Oil breaches $55, panic on Wall St
WTI printed at 54 handle while Brent a 58 handle as I type. Truly stunning!
As recently as 5 December many equity markets were trading at YTD or multi-month highs. 6 trading days later and the turmoil is being seen in Greece, Russia, Oil, many areas of EM and in DM equity and credit markets. In Europe virtually all equity markets are uncomfortably down for the year. Some markets have lost a few years of normal sized returns in the last few days alone so this has to impact 2015.
Bill Gross, ex. CEO of PIMCO now head Janus Capital, sees US growth falling to 2% going forward. Again, lower oil prices does not translate into higher growth even though the consumption constitutes 70% of output; so much for the higher disposable income memes.
I've been barking on this for some time already but I feel this story is hard to overplay. The adverse impacts of declining oil prices in the right context can spell disaster for the global financial markets as we've seen, while also weighing on consumer and business sentiment. As I've highlighted in previous posts, economies that are heavily reliant on every for their output have been hit exceptionally hard.
Here are some observations that are hard to overstate:
- Venezuela on the brink of default with 5 year CDS indicating a >90% probability;
- Russia literally up in flames as ruble becomes rubble, inflation looses itself, default risks across the energy and financial sectors soaring;
- Norway has its hands forced to ease monetary policy with interest rate hike in an attempt to avert a downturn;
- Global inflation expectations slumping like never seen before with UK just printing the lowest CPI rate since 2002;
- General market sentiment towards risk turns very sour as quality goes bid and risk is offered hard across various trading sessions, VIX yesterday closed above 20 again as up-in-quality bonds and treasuries are bought, bull curve steepening trades sought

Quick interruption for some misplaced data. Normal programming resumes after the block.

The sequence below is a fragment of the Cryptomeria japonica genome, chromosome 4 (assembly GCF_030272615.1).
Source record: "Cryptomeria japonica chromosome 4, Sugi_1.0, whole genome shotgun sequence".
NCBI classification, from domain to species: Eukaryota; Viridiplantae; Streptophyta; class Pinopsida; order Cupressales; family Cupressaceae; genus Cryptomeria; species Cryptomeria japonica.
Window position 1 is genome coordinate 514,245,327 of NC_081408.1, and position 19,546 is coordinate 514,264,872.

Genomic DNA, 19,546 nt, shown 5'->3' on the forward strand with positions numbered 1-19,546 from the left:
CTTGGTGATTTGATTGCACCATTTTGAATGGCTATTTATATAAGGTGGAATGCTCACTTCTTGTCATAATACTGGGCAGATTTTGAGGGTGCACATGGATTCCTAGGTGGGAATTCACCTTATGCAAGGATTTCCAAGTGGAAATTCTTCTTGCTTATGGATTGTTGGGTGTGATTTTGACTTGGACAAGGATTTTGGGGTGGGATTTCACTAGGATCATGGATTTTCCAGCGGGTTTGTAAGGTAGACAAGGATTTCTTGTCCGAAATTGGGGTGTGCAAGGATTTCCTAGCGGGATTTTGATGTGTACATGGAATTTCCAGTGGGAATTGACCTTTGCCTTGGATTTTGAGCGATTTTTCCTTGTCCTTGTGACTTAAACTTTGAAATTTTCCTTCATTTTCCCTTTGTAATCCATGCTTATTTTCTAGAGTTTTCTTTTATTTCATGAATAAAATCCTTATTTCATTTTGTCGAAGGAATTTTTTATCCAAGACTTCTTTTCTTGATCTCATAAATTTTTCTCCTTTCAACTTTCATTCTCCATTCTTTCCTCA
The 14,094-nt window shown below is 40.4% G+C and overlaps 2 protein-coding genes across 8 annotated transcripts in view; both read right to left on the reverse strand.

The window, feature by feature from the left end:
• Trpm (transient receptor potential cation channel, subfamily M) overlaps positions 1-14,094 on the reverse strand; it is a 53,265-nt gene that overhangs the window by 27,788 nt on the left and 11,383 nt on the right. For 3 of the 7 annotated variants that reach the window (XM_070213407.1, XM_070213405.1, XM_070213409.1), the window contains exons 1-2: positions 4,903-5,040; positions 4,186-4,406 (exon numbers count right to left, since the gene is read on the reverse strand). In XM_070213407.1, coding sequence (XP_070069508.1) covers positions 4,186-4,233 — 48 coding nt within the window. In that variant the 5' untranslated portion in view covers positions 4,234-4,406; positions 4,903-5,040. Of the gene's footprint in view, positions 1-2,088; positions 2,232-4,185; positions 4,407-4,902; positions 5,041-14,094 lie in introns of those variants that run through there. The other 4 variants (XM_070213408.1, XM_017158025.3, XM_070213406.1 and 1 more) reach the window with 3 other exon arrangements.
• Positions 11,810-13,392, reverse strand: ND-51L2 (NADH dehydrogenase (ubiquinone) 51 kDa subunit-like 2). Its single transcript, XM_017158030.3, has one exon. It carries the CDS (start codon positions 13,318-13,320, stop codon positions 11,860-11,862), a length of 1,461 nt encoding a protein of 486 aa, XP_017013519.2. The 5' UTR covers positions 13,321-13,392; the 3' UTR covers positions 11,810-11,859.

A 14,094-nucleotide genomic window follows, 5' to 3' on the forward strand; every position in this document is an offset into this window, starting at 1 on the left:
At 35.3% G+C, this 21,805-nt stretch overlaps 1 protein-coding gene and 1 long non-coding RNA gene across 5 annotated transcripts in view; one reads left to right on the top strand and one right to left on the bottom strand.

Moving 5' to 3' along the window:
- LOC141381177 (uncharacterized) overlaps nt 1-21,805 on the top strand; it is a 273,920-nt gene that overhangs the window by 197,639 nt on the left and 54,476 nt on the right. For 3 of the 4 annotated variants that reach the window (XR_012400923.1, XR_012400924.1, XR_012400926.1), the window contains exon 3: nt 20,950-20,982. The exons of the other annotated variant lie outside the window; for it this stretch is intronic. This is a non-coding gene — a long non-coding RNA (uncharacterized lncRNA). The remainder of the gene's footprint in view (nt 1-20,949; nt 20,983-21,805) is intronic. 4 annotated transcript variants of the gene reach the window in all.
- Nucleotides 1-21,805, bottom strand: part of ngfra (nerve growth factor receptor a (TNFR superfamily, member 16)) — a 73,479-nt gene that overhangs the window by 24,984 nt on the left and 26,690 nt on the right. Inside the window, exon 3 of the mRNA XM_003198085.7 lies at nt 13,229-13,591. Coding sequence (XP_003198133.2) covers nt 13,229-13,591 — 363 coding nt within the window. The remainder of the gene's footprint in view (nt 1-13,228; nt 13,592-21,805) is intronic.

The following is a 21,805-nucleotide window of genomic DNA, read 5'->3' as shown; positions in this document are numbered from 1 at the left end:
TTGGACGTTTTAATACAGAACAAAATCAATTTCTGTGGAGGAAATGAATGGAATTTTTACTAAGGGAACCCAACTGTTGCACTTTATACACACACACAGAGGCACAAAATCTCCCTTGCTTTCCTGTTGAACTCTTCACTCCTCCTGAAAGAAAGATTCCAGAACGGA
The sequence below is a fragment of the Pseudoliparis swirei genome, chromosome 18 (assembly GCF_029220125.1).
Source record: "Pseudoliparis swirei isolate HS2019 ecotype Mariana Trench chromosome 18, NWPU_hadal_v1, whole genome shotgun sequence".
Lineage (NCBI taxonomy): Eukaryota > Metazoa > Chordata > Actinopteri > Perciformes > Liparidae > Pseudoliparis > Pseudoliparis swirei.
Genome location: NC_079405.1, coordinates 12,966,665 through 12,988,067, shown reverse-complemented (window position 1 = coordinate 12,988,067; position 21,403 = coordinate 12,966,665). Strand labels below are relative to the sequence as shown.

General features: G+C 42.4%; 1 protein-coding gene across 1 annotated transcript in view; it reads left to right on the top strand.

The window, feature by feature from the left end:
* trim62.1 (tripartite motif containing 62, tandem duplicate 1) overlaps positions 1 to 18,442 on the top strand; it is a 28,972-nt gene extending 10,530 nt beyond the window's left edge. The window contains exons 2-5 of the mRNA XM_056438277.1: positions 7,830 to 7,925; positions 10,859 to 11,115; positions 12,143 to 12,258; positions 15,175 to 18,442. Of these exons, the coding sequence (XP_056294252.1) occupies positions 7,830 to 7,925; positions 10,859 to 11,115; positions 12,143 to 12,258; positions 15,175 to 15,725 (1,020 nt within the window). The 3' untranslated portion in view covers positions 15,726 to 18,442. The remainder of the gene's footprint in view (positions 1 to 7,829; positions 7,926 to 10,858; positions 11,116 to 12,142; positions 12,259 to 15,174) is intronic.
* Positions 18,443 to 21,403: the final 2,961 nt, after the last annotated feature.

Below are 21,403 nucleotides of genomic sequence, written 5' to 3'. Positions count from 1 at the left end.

As contagion continues to inflict its damage, unhedged positions will experience considerable pain and ultimately lead to the final straw that breaks the camels back. As mentioned, there is a lot of room for further downside price action and equities play catchup to their less ebullient peers. According to my metric-based system, US equities will continue to head lower, at least until we see some form of positive macro data surprise.
The weak Chinese manufacturing PMI figure from HSBC this morning surely didn't help as AUD was hit hard.
Australian siege ends, leaving 3 dead
The shocking act of terrorism starting noontime in the heart of Sydney's CBD, has finally drawn to a close after exchanges of gunfire between the Muslim radical and special forces early into dawn.
The gunman had initially concealed his firearms in a blue bag as he proceeded into the chocolate cafe trough its main entrance. He then locked the door behind him, leaving patrons who wanted to enter the cafe knocking on the glass door as they were bewildered. It was only until the gunman withdrew his firearm from the blue bag that patrons outside the care realized what was happening. The situation quickly developed and started to acquire a mind of its own as chaos ensued. Staff working in the Reserve Bank of Australia across the street where the hostage occurred were placed in lockdown as streets were evacuated and a scene reeking of fear started to piece itself together.
The culprit was very quickly identified by local intelligence as Iran-born, Man Haron Monis.